Wednesday, October 7, 2009

A good winter - Bon Iver

“Bon Iver”, I have learned, is actually a misspelling of the French phrase for “good winter” (which, according to my Google translator should in fact be “bon hiver”). But it still sounds good, and so it became the assumed name for Justin Vernon and, at the same time, an incredibly apt name for him to use on this, his first album – For Emma, Forever Ago.

The songs on this album were all recorded by Justin Vernon while he shut himself away in his father’s hut, in the middle of the Wisconsin countryside, in the middle of the Wisconsin winter. There he wrote, sang, played, mixed and recorded nine songs that are steeped in the solitude, the sadness and, ultimately, the solace that you can imagine finding in long lonely months in a warm hut in the midst of the snow.

Vernon’s voice is infinitely tender, infinitely intimate – mostly in a high falsetto, but supported by over-dubbed harmonies with himself, sung with such delicacy, and with each note placed with such loving care, that it creates its own inner warmth, so that, even with songs as full of heartache and sadness as these are, you can almost see, and feel, the bright glow of the fireplace at your side, providing its own special, intimate comfort and company.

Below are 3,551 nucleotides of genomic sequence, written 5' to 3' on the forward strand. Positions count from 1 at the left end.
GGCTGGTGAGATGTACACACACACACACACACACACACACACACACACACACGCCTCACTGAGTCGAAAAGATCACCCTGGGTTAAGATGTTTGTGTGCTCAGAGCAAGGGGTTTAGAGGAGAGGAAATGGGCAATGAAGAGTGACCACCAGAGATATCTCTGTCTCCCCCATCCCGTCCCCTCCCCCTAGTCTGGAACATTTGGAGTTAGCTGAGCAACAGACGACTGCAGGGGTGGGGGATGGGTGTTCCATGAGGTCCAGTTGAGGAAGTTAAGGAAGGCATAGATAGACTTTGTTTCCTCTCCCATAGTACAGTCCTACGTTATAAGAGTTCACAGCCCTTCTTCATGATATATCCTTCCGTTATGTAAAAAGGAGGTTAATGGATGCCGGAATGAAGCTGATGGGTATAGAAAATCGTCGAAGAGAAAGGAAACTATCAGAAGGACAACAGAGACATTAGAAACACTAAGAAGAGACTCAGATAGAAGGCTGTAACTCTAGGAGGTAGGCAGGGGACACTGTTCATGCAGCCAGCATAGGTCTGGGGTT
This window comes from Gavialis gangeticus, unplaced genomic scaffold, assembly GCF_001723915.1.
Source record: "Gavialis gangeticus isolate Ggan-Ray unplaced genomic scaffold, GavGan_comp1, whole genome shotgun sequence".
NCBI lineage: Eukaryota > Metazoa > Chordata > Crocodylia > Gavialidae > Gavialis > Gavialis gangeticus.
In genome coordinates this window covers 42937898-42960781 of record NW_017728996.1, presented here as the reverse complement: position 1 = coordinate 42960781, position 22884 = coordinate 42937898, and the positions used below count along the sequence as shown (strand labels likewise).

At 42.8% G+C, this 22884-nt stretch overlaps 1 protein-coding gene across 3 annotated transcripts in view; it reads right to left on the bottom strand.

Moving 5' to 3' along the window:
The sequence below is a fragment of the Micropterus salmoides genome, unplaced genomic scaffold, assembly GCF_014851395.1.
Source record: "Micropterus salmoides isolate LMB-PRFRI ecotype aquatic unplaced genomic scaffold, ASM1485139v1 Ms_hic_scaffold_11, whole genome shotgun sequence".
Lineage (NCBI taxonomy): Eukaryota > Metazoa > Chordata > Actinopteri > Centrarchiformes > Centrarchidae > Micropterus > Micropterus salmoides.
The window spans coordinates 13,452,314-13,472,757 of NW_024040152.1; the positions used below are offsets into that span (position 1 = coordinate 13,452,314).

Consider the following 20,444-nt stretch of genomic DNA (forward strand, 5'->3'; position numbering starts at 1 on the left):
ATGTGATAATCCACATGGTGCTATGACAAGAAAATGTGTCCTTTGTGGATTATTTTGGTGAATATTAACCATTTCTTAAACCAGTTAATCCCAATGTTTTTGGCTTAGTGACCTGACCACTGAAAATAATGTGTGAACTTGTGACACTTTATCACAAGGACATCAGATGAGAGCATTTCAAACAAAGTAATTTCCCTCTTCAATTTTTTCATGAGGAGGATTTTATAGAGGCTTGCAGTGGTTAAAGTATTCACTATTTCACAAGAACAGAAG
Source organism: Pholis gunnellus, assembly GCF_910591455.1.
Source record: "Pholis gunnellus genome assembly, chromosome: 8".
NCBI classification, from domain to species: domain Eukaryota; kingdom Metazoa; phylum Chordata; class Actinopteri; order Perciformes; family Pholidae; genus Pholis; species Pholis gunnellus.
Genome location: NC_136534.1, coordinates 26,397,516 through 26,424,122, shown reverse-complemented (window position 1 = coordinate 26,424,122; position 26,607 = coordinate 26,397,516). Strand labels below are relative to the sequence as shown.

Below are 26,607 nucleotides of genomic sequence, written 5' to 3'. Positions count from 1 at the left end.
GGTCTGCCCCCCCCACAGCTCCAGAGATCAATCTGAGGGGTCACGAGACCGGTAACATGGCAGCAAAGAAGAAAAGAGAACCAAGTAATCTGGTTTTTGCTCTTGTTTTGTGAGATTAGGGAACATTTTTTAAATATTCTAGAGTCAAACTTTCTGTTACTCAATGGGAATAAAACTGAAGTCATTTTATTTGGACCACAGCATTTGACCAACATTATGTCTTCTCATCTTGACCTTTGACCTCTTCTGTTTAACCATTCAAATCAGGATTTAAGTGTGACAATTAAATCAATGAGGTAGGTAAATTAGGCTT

Each of these songs tells its own story of loss, of loneliness, taking us through all the many tinges and tints of a bruised heart but, in the long run, finding resolution and rest. It’s all done with the barest of elements – an acoustic guitar, some unobtrusive beats here and there, a few electric guitar phrases, and those wonderful soft, sensuous, sad harmonies. But each song envelops you, embraces you. And you feel that it's almost a sacred privilege to be there, listening to these simple, unadorned, but unspeakably beautiful love stories. These are sad songs, but they are songs sung in a place that is safe and beautiful, and deeply healing. And all of this comes to you by the simple power of the music.

We feel the longing for home of “Flume”, we ache with the hurt anger of “Skinny Love”, we weep quietly to the loneliness and vulnerability of “Blindsided”, we share the regret and recriminations of “Creature Fear”; we smile sadly at the nostalgic mix of love and loss of “For Emma”; but ultimately we find a kind of peace, even in the inexplicability of it all, in “re: stacks” and its final lines of acceptance, “your love will be safe with me”.

Winters, especially winters of the heart, can be cold and harsh – but For Emma, Forever Ago gives us, through the sheer beauty of its music, a warm place to shelter. And so we learn that a cold winter, a lonely winter, can still be a bon hiver.

No comments:

Post a Comment